Introduction to the verb confluer
Get the Conditionnel Présent (Conditional Present) tense conjugation of confluer. Includes a FREE downloadable reference sheet (no email required). Alternatively if you have a lot of text to check then use our free French Grammar Checker – no registration required!
The English translation of the French verb confluer is “to converge” or “to flow together.” It is pronounced as “kon-flew-ay” in its infinitive form.
The word “confluer” comes from the Latin word “confluere,” which means “to flow together.” It is most often used in everyday French in the Conditionnel Présent tense, which is used to express a hypothetical or uncertain future action.
Here are 3 simple examples of its usage in this tense, with their respective English translations:
- Si toutes les routes confluaient ici, ce serait un grand embouteillage. (If all the roads converged here, it would be a big traffic jam.)
- Si toutes les rivières confluaient dans cet endroit, cela créerait un lac immense. (If all the rivers flowed together in this spot, it would create a huge lake.)
- Si toutes nos idées confluaient, nous pourrions trouver une solution à ce problème. (If all our ideas came together, we could find a solution to this problem.)
Table of the Conditionnel Présent (Conditional Present) Tense Conjugation of confluer
|Je confluerai avec la foule.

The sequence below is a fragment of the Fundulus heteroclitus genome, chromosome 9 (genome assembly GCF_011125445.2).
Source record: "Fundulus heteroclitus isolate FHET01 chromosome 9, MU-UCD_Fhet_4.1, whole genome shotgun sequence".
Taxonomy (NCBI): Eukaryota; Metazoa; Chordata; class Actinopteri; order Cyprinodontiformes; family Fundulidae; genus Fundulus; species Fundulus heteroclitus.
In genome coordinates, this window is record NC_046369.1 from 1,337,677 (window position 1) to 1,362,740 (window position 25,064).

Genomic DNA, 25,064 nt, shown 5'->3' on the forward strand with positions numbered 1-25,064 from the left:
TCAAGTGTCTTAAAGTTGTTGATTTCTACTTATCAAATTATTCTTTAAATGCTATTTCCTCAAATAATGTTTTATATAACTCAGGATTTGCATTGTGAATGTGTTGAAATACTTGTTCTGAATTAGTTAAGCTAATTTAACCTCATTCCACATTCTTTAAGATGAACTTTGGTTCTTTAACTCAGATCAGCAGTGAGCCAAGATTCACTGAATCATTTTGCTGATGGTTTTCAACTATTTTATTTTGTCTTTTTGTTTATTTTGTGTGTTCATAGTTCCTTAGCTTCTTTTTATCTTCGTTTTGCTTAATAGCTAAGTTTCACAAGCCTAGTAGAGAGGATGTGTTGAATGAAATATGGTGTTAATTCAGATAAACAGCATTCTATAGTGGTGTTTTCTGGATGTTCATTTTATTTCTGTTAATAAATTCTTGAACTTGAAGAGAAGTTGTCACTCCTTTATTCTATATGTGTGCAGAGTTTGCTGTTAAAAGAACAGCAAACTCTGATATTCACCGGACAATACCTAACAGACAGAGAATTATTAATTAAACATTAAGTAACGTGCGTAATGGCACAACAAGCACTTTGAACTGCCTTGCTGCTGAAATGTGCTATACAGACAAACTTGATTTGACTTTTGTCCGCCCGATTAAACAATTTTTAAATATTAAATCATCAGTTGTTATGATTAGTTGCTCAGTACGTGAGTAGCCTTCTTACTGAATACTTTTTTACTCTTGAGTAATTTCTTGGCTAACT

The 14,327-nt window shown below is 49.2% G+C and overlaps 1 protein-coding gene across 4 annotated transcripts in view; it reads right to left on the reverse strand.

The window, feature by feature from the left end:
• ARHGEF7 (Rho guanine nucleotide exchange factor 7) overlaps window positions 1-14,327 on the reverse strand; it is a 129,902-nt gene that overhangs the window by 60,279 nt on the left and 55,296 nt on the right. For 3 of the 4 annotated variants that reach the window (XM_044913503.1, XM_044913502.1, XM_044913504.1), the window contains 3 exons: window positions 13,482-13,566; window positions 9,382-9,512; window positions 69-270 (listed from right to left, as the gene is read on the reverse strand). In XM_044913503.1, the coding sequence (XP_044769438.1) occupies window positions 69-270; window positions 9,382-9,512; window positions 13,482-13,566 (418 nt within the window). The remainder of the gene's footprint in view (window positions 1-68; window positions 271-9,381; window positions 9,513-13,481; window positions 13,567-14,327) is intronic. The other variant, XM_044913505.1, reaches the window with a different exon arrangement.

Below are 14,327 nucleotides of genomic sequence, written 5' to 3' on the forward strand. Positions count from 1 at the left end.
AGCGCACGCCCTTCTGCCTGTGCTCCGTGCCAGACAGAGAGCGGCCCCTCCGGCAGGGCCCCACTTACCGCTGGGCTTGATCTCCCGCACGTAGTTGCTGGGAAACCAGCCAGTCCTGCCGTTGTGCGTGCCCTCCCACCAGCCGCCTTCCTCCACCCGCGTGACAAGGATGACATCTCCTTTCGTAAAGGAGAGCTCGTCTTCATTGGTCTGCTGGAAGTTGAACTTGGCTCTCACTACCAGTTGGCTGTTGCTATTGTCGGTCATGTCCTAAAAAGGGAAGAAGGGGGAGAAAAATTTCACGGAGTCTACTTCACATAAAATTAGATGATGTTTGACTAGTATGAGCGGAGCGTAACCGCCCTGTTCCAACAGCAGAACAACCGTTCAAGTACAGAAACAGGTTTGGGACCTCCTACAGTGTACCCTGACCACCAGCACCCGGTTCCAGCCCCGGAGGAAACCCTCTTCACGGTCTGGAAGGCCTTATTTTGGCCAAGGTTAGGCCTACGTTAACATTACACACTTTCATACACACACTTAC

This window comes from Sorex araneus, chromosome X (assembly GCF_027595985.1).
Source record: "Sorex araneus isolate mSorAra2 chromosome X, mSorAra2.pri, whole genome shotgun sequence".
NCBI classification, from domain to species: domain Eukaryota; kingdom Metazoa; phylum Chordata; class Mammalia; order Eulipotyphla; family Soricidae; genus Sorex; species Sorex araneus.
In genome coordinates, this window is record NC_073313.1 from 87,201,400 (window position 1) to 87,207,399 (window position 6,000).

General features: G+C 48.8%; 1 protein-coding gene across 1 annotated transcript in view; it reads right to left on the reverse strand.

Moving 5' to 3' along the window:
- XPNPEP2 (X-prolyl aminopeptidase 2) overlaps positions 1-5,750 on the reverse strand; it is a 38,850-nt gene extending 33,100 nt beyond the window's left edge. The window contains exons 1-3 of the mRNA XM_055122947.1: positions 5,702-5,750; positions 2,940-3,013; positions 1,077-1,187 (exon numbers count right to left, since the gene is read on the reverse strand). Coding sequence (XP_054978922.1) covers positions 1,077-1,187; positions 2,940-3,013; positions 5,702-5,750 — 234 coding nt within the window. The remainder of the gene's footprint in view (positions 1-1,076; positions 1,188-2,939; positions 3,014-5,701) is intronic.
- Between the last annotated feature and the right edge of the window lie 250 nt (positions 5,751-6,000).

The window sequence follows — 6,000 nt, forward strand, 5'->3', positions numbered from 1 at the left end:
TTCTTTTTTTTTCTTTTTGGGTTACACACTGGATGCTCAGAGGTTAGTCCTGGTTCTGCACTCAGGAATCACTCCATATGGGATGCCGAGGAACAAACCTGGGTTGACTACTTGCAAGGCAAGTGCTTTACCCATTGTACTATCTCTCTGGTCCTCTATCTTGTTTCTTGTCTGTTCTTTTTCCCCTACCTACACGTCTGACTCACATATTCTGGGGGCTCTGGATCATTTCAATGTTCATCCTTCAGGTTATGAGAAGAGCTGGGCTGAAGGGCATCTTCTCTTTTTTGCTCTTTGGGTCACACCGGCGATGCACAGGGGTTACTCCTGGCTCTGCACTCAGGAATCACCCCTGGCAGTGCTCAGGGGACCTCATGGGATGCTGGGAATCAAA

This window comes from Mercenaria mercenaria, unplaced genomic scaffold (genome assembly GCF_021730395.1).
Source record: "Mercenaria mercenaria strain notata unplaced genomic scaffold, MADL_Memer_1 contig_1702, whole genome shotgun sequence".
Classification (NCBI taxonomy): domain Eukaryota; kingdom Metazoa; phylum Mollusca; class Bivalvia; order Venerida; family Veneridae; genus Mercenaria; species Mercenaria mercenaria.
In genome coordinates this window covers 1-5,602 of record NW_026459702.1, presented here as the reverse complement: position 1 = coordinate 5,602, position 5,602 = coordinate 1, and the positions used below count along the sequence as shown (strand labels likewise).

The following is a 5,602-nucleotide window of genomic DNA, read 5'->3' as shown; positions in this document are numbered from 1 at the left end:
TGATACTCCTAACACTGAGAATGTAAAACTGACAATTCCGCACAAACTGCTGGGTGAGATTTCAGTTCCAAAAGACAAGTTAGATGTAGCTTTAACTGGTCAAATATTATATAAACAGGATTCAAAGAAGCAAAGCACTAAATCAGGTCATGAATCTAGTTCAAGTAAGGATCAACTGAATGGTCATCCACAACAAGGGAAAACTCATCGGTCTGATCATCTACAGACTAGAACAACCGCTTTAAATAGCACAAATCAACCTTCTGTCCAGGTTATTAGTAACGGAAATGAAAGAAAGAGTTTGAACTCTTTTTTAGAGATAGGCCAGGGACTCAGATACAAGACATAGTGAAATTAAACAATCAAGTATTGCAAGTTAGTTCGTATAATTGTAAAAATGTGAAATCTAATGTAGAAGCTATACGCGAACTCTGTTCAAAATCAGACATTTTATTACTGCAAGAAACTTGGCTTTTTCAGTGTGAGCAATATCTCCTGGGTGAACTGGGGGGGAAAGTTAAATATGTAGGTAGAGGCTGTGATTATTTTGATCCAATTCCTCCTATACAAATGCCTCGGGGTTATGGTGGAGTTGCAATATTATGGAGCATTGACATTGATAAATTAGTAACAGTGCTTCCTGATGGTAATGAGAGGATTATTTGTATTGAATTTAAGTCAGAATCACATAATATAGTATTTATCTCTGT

|I would merge with the crowd.
|Tu confluerais avec nous.
|You would merge with us.
|Il confluerait vers la rivière.
|He would merge towards the river.
|Elle confluerait avec joie.
|She would merge with joy.
|On confluerait vers le sud.
|One would merge towards the south.
|Nous confluerions pour l’événement.
|We would merge for the event.
|Vous conflueriez avec les autres.
|You would merge with others.
|Ils confluerait vers la côte.
|They would merge towards the coast.
|Elles confluerait pour la cause.
|They would merge for the cause.
Other Conjugations for Confluer.
Le Present (Present Tense) Conjugation of the French Verb confluer
Imparfait (Imperfect) Tense Conjugation of the French Verb confluer
Passé Simple (Simple Past) Tense Conjugation of the French Verb confluer
Passé Composé (Present Perfect) Tense Conjugation of the French Verb confluer
Futur Simple (Simple Future) Tense Conjugation of the French Verb confluer
Futur Proche (Near Future) Tense Conjugation of the French Verb confluer
Plus-que-parfait (Pluperfect) Tense Conjugation of the French Verb confluer
Passé Antérieur (Past Anterior) Tense Conjugation of the French Verb confluer
Futur Antérieur (Future Anterior) Tense Conjugation of the French Verb confluer
Subjonctif Présent (Subjunctive Present) Tense Conjugation of the French Verb confluer
Subjonctif Passé (Subjunctive Past) Tense Conjugation of the French Verb confluer
Subjonctif Imparfait (Subjunctive Imperfect) Tense Conjugation of the French Verb confluer
Subjonctif Plus-que-parfait (Subjunctive Pluperfect) Tense Conjugation of the French Verb confluer
Conditionnel Présent (Conditional Present) Tense Conjugation of the French Verb confluer (this article)
Conditionnel Passé (Conditional Past) Tense Conjugation of the French Verb confluer